[ This article was first published in the June, 2007, issue of
Larry’s Final Cut Pro Newsletter. Click here to subscribe. ]
ProRes is the new QuickTime codec Apple released with Final Cut Studio 2. The reason it needed to be invented was that none of the HD codecs currently shipping with QuickTime supported both small file size and 10-bit quality. You could get one or the other, but not both.
The reason 10-bit quality is important is illustrated in this simulated picture.
All shades of gray, and shades of a color, are represented by a numeric value. In 8-bit video, these values range from 0 – 255. In 10-bit video, these values range from 0 – 1023. In both cases, 0 represents the absence of something, either white or a color, while either 255 or 1023 represents the maximum amount of white, or a color.
Research has shown that an 8-bit gray scale is essentially sufficient to smoothly represent all the shades of gray our eye can perceive. However, 8-bit color shows banding, that is, clear divisions between different shades of color. I’ve simulated this in the lower portion of the illustration above.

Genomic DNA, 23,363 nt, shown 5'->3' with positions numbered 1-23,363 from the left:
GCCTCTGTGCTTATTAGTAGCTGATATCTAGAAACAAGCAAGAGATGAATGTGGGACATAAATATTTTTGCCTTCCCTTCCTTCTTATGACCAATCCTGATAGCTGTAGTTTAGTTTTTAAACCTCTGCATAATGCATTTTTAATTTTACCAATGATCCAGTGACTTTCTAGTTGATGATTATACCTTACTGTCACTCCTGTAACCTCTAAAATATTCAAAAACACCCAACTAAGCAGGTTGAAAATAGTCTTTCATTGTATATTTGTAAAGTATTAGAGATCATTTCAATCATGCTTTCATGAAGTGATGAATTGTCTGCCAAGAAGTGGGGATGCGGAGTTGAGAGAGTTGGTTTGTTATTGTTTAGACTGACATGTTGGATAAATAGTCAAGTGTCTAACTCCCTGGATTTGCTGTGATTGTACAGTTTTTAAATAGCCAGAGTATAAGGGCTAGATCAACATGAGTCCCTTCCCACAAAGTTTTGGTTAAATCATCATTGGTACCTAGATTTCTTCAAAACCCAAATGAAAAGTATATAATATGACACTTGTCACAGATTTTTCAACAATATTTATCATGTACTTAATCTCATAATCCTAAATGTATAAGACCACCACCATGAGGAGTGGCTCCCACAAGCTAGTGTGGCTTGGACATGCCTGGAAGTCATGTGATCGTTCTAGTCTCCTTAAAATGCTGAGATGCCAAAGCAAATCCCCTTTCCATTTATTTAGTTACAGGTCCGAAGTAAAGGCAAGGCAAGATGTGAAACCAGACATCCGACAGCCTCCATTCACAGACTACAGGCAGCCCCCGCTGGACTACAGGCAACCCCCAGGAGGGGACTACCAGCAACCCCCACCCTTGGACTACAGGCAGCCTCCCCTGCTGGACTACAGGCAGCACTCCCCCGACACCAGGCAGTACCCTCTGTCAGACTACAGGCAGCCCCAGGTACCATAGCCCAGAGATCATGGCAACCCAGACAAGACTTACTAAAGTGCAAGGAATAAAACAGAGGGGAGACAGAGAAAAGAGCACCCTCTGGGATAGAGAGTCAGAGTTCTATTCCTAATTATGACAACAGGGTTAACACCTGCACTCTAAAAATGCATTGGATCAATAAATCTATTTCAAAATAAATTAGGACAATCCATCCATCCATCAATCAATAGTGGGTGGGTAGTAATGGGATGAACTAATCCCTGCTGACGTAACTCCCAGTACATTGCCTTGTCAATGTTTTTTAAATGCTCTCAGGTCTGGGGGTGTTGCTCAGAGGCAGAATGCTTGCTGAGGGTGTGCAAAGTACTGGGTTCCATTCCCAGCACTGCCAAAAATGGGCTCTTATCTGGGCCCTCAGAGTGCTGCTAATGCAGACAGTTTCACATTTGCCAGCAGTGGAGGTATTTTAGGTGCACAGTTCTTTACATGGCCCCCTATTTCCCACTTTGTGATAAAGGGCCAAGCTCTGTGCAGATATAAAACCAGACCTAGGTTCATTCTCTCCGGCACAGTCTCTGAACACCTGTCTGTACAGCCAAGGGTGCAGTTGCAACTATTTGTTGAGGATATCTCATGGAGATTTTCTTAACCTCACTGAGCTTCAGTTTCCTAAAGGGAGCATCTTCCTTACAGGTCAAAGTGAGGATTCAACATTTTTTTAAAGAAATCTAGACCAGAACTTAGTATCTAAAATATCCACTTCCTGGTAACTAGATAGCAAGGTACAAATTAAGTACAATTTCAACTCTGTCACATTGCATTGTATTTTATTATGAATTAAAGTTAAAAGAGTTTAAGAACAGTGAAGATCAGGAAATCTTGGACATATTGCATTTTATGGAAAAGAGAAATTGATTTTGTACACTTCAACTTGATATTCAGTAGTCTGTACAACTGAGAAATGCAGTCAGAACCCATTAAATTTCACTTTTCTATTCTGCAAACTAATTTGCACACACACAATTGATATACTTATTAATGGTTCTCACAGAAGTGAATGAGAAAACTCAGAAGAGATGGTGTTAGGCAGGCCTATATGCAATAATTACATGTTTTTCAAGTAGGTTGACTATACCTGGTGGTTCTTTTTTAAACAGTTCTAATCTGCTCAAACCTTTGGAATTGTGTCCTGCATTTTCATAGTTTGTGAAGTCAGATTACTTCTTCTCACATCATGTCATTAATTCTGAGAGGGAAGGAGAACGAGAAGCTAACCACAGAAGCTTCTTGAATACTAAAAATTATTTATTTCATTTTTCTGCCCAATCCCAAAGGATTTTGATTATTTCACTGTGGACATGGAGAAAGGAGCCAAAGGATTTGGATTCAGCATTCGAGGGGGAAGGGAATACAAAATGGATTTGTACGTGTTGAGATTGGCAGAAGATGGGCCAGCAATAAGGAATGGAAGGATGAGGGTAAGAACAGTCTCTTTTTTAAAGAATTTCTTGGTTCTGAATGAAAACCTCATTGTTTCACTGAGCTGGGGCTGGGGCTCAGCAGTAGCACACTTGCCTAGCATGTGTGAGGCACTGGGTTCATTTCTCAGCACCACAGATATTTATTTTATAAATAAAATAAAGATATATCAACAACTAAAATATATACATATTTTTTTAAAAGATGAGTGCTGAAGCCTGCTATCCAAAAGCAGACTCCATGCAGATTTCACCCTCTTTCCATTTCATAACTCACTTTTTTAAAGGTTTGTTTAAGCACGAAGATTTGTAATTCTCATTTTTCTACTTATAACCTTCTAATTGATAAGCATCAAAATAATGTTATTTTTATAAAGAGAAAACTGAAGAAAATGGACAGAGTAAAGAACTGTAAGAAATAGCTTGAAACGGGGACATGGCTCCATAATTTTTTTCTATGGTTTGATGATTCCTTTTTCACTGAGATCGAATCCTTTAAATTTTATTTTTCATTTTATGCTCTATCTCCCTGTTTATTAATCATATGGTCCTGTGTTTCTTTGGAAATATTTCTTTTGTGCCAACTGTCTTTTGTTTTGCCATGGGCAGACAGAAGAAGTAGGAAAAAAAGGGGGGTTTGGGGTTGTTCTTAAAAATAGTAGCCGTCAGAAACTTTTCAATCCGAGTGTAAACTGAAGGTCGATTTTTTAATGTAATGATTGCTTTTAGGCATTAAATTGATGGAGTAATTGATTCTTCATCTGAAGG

To prevent banding, color needs to be stored in 10-bit files. This provides smaller differences between color values, which prevents banding, but at the expense of much larger files.
DV, DVCPRO-50, DVCPROHD, HDV, XDCAM — the formats that many of us use every day — are all 8-bit formats. This means that they will have a tendency to exhibit banding in saturated colors.
This problem is made worse as we start using Color for color correction. This is because Color needs to render your color corrections into video files as part of its final output process. If you output 8-bit video, you could easily inject banding into your final masters.
To solve these problems, ProRes allows you to store both SD and HD video using 10-bit values, but at file sizes up to 33% smaller than uncompressed SD files and 90% smaller than uncompressed HD files. This allows us to take advantage of the improved image quality 10-bit video offers, without totally overloading our hard drives with massive files.
Here are some general rules you can use:
Note: Frame rate and image size will impact file size, these estimates assume worst case. Apple indicates under “normal conditions” we should expect file sizes about 30% smaller than my numbers.
As video editors we are constantly balancing image quality with file size. With ProRes, we have another tool we can use to help us in this process. While no one codec meets all possible needs, ProRes deserves to be seriously considered.
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